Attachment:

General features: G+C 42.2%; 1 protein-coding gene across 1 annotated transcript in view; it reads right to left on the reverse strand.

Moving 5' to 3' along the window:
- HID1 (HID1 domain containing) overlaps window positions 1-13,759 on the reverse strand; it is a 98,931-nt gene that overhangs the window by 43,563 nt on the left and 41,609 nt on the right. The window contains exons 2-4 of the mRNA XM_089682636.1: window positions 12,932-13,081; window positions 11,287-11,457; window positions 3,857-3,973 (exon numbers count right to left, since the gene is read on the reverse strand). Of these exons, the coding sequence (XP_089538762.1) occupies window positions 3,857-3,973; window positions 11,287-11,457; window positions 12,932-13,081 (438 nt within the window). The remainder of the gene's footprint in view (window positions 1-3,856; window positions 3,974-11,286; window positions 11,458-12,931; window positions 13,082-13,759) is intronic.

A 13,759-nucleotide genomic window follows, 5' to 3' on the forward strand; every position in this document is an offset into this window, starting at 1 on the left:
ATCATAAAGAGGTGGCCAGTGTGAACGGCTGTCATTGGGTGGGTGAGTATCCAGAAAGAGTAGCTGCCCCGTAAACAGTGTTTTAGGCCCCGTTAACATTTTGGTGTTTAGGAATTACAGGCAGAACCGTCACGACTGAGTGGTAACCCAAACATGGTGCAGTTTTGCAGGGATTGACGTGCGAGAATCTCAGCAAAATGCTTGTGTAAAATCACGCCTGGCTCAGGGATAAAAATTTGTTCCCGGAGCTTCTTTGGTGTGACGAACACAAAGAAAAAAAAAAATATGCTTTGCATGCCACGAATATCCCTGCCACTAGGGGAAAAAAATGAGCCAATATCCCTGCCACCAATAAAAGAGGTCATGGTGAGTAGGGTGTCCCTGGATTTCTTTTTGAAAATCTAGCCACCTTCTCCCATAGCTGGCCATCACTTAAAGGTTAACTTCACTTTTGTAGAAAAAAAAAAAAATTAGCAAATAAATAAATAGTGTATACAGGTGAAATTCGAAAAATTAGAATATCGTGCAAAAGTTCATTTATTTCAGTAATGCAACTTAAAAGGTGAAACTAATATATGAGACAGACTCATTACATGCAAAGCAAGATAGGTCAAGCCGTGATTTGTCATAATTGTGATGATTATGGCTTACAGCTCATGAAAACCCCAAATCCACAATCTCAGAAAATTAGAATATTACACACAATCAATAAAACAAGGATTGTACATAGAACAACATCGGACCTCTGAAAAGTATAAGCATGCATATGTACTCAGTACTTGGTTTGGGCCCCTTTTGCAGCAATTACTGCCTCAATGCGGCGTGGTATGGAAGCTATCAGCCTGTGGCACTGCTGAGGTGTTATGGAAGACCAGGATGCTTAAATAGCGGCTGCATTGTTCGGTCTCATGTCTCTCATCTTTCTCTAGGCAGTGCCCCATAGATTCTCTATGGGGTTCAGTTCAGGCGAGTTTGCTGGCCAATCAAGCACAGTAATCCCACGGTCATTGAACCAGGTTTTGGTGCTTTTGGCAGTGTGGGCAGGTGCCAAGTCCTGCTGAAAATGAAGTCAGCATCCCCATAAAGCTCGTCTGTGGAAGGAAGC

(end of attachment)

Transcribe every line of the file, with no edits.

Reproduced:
General features: G+C 42.2%; 1 protein-coding gene across 1 annotated transcript in view; it reads right to left on the reverse strand.

Moving 5' to 3' along the window:
- HID1 (HID1 domain containing) overlaps window positions 1-13,759 on the reverse strand; it is a 98,931-nt gene that overhangs the window by 43,563 nt on the left and 41,609 nt on the right. The window contains exons 2-4 of the mRNA XM_089682636.1: window positions 12,932-13,081; window positions 11,287-11,457; window positions 3,857-3,973 (exon numbers count right to left, since the gene is read on the reverse strand). Of these exons, the coding sequence (XP_089538762.1) occupies window positions 3,857-3,973; window positions 11,287-11,457; window positions 12,932-13,081 (438 nt within the window). The remainder of the gene's footprint in view (window positions 1-3,856; window positions 3,974-11,286; window positions 11,458-12,931; window positions 13,082-13,759) is intronic.

A 13,759-nucleotide genomic window follows, 5' to 3' on the forward strand; every position in this document is an offset into this window, starting at 1 on the left:
ATCATAAAGAGGTGGCCAGTGTGAACGGCTGTCATTGGGTGGGTGAGTATCCAGAAAGAGTAGCTGCCCCGTAAACAGTGTTTTAGGCCCCGTTAACATTTTGGTGTTTAGGAATTACAGGCAGAACCGTCACGACTGAGTGGTAACCCAAACATGGTGCAGTTTTGCAGGGATTGACGTGCGAGAATCTCAGCAAAATGCTTGTGTAAAATCACGCCTGGCTCAGGGATAAAAATTTGTTCCCGGAGCTTCTTTGGTGTGACGAACACAAAGAAAAAAAAAAATATGCTTTGCATGCCACGAATATCCCTGCCACTAGGGGAAAAAAATGAGCCAATATCCCTGCCACCAATAAAAGAGGTCATGGTGAGTAGGGTGTCCCTGGATTTCTTTTTGAAAATCTAGCCACCTTCTCCCATAGCTGGCCATCACTTAAAGGTTAACTTCACTTTTGTAGAAAAAAAAAAAAATTAGCAAATAAATAAATAGTGTATACAGGTGAAATTCGAAAAATTAGAATATCGTGCAAAAGTTCATTTATTTCAGTAATGCAACTTAAAAGGTGAAACTAATATATGAGACAGACTCATTACATGCAAAGCAAGATAGGTCAAGCCGTGATTTGTCATAATTGTGATGATTATGGCTTACAGCTCATGAAAACCCCAAATCCACAATCTCAGAAAATTAGAATATTACACACAATCAATAAAACAAGGATTGTACATAGAACAACATCGGACCTCTGAAAAGTATAAGCATGCATATGTACTCAGTACTTGGTTTGGGCCCCTTTTGCAGCAATTACTGCCTCAATGCGGCGTGGTATGGAAGCTATCAGCCTGTGGCACTGCTGAGGTGTTATGGAAGACCAGGATGCTTAAATAGCGGCTGCATTGTTCGGTCTCATGTCTCTCATCTTTCTCTAGGCAGTGCCCCATAGATTCTCTATGGGGTTCAGTTCAGGCGAGTTTGCTGGCCAATCAAGCACAGTAATCCCACGGTCATTGAACCAGGTTTTGGTGCTTTTGGCAGTGTGGGCAGGTGCCAAGTCCTGCTGAAAATGAAGTCAGCATCCCCATAAAGCTCGTCTGTGGAAGGAAGC